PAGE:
From Politics.co.uk here: ‘Bottleneck on Brits residency applications in Europe as Brexit looms’.

‘British expatriates have launched a fresh legal challenge against the 2016 referendum, arguing that the result has been invalidated by the Electoral Commission’s ruling on leave campaign spending. The judicial review against the prime minister, Theresa May, has been submitted to the high court in London by the UK in EU Challenge group, which represents Britons living in France, Italy and Spain. It argues that the recent Electoral Commission findings on BeLeave and Vote Leave – which resulted in two officials being reported to the police and punitive fines being imposed – means that the referendum to leave the EU was not a lawful, fair or free vote...’. More at The Guardian here.

‘The European Commission has been criticised for funding legal advice about Brexit for EU27 citizens living in Britain – but not offering the service to British expats on the continent. The commission’s representation in the UK is paying for solicitors to tour the country speaking to the three million EU27 citizens in a bid to ease their fears about Brexit. They will inform EU citizens about what rights they will keep, how to apply for ‘settled status’ with the UK government and how they can exercise their right to vote in next year’s European Parliament elections. ... The group representing the 1.3m British citizens living in the EU27 countries are furious the same offer has not been extended to them. Fiona Godfrey, deputy chair of British in Europe, said: “We are still EU citizens and I’m still buying stuff in the EU and paying VAT which is used to fund the EU budget.”...’. The story at Yahoo! Finance here. It’s certainly the case that many of us British ex-pats like the EU a lot more than the EU appears to like us.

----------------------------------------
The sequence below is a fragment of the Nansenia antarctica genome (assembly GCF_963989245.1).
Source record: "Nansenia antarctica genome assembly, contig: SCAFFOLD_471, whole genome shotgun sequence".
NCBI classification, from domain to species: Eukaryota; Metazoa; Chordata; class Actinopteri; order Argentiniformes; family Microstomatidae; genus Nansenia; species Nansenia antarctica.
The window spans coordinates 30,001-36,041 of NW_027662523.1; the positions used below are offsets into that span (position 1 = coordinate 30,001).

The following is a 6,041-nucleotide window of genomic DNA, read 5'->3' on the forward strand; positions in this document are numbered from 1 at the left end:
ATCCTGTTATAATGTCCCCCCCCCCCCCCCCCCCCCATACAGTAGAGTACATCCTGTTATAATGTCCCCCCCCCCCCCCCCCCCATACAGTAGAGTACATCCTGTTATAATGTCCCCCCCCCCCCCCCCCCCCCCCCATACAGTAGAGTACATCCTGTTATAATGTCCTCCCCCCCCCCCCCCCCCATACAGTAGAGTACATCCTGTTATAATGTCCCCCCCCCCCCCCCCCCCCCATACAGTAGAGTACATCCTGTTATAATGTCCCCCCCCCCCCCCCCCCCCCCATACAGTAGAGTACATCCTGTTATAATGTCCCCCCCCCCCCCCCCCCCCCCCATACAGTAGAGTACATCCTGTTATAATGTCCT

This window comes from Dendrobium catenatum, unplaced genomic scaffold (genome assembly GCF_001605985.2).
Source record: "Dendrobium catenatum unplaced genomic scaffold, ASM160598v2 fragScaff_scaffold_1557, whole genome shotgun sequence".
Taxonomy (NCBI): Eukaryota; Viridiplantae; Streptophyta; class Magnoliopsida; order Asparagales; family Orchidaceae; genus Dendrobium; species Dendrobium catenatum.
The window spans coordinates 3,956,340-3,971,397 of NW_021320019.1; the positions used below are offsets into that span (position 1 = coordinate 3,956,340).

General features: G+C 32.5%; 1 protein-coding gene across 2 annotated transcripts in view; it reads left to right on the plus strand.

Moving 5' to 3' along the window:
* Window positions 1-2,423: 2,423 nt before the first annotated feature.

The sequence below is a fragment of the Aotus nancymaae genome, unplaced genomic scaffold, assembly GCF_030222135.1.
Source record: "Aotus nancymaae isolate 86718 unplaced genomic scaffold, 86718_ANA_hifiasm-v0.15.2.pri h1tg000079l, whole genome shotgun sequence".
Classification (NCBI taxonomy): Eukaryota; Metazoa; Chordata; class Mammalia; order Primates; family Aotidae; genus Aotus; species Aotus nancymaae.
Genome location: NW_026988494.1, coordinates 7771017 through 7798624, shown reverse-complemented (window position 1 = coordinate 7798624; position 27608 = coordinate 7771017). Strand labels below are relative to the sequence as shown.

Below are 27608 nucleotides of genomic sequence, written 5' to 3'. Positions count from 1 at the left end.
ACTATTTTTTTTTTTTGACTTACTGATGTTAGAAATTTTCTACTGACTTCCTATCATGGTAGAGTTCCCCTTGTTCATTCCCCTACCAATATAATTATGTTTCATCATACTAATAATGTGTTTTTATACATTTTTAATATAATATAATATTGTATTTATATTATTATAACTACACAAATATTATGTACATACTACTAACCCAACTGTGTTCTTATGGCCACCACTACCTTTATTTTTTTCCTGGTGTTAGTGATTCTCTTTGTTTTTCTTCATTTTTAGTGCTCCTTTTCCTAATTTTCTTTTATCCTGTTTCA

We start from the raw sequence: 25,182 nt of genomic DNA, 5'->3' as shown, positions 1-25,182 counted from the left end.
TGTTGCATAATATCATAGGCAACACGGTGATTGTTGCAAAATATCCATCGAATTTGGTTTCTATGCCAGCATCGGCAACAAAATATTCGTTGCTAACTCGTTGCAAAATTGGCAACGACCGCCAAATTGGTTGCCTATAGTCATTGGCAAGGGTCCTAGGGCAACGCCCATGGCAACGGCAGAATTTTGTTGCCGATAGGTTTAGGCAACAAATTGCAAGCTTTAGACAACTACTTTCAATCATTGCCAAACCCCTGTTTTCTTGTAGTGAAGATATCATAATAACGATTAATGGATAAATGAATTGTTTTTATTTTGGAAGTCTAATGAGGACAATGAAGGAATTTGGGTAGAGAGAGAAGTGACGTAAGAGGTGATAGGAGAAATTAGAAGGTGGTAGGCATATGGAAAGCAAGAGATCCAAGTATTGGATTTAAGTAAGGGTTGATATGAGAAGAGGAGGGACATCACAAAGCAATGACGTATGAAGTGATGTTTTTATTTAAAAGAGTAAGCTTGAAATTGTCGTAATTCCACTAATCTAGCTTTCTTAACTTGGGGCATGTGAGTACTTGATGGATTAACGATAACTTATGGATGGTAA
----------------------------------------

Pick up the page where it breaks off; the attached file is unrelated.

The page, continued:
From El Confidencial: ‘The voice of the British in Benidorm: "We cannot be a burden to Spain", says the head of the local British Commerce Association recommending British ex-pats to get signed onto the padrón’. An interview with Karen Cowles here.


Cabroworld is a joke site which appears here and there (as Cabronazi on Facebook, for example). It is fun and, apparently, it makes a lot of money. It also pinches other people’s stuff, says El Confidencial here.

The national TV is changing... Last week, the Informe Semanal news program offered a rather cringing interview by its director Jenaro Castro with Pablo Casado. A week later, the program returned to discuss the same politician, the no-doubt transient leader of the PP, to expose his fishy Master’s degree... The story at VerTele here.


From El País: ‘The period 2018-2022 will be "twice" as hot due to natural causes. A climate anomaly will double the effect of global warming, according to studies provided in a new statistical method’. Like it’s not hot enough already. The story here begins with ‘Just two weeks after an international report confirmed that 2016, 2017 and 2015 have been, in that order, the three warmest years since records began in 1880, a team of scientists warned that the 2018-2022 period could be even warmer than expected by global warming thanks to the variability of the natural climate...’. Perhaps The Guardian headline makes more sense: ‘Extreme temperatures 'especially likely for next four years'. Cyclical natural phenomena that affect planet’s climate will amplify effect of manmade global warming, scientists warn’.

The BOE State Bulletin has published a list of 32 species, flora and fauna, which have recently become extinct in Spanish territory. Público lists them here.

‘Why have jellyfish invaded the Costa del Sol? Study hopes to reveal why the Costa del Sol has been bombarded with jellyfish this year’. Story at The Olive Press here.

Diesel cars are slowly being withdrawn, between price hikes in the fuel from next January and larger environmental concerns. From Autocar comes: ‘Seat cuts diesel engines from Toledo range. The compact saloon is based on the previous-generation Ibiza, so its days are numbered’.